When writer-director Steve McQueen started to prepare Small Axe,his medium-defying five-film exploration of West Indian life in the U.K., his regular collaborator Sean Bobbitt, who has shot all his feature films, was unavailable. So McQueen tapped the up-and-coming Antiguan cinematographer Shabier Kirchner, named one of Variety’s “10 Cinematographers to Watch” in 2018. For a project that inhabits Caribbean culture in the diaspora, it seems only appropriate that a collaborator born and raised in the West Indies captured McQueen’s stories and characters on film (and digital), and the result is a remarkable, sprawling cinematic achievement.
For each installment, McQueen and Kirchner selected different cameras, formats and lighting packages to best capture each story. For the epic courtroom drama Mangrove, 35mm film imbues a sense of gravitas and history in each grain, and in Red, White and Blue, close-ups shot on 35mm convey the inner turmoil inherent in star John Boyega’s performance. Skater and sailor Kirchner operated the Alexa Mini to put audiences right into the center of the sweaty, swoony dance party that is Lovers Rock, while the more narratively experimental Alex Wheatle was shot on the Sony VENICE digital camera. The final film in the series, and perhaps McQueen’s most personal story, Education, was shot on 16mm film.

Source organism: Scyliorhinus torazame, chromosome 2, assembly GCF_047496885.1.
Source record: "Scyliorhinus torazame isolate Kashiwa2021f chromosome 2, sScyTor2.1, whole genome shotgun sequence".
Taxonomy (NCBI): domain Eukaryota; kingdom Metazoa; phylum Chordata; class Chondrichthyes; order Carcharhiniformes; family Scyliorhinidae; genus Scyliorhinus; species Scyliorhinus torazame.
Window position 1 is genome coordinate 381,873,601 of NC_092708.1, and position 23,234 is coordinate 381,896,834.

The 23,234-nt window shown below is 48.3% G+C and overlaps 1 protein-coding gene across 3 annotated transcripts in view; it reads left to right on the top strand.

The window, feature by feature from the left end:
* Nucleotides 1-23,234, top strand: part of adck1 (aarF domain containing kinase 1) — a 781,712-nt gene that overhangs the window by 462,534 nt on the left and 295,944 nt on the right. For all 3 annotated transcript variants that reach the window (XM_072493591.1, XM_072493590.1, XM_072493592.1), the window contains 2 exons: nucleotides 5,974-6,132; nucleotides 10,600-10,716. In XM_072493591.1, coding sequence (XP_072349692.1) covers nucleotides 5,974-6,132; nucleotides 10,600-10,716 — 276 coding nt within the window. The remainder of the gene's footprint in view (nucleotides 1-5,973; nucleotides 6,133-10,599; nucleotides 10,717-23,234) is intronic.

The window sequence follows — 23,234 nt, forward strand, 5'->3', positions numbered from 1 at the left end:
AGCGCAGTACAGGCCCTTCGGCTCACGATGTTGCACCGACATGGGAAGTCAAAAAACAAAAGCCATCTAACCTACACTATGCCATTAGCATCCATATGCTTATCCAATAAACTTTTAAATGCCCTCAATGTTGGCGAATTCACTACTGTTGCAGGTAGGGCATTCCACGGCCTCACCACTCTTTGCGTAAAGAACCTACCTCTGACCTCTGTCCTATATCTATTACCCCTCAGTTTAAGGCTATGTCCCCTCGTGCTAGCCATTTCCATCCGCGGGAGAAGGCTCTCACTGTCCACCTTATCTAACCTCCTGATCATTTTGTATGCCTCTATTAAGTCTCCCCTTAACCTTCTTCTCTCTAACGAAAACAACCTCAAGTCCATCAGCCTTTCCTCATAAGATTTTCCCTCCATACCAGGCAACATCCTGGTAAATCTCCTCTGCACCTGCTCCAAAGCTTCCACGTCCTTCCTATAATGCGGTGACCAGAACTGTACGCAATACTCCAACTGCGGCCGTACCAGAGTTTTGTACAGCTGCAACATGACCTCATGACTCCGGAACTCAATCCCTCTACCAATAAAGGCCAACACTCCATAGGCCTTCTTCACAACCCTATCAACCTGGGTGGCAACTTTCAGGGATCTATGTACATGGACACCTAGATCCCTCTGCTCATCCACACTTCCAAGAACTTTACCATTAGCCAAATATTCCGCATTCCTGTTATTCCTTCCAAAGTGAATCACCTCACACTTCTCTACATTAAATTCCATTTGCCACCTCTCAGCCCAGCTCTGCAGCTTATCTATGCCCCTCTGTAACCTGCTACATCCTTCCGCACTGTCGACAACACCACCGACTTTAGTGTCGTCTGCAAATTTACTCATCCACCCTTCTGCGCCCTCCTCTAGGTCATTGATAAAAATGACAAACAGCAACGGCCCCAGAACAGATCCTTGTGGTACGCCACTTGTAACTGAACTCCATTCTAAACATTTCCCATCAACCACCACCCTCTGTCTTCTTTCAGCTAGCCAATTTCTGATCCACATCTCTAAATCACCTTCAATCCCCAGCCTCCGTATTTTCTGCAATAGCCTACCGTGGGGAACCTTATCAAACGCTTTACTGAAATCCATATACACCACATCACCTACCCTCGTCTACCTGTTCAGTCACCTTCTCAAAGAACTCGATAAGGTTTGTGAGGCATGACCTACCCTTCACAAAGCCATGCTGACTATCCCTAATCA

The largely self-taught Kirchner, both a director and cinematographer, is in the vanguard of an emergent Caribbean cinema. He’s highly aware of his role in uplifting West Indian film, telling Filmmaker Magazine, “This isn’t cinema, this is ancestral. In a time when our histories are fading, I want to be able to keep making choices that preserve that in any way possible.” May Small Axe be only one of the first of many projects that contribute to that crucial history.
— Katie Walsh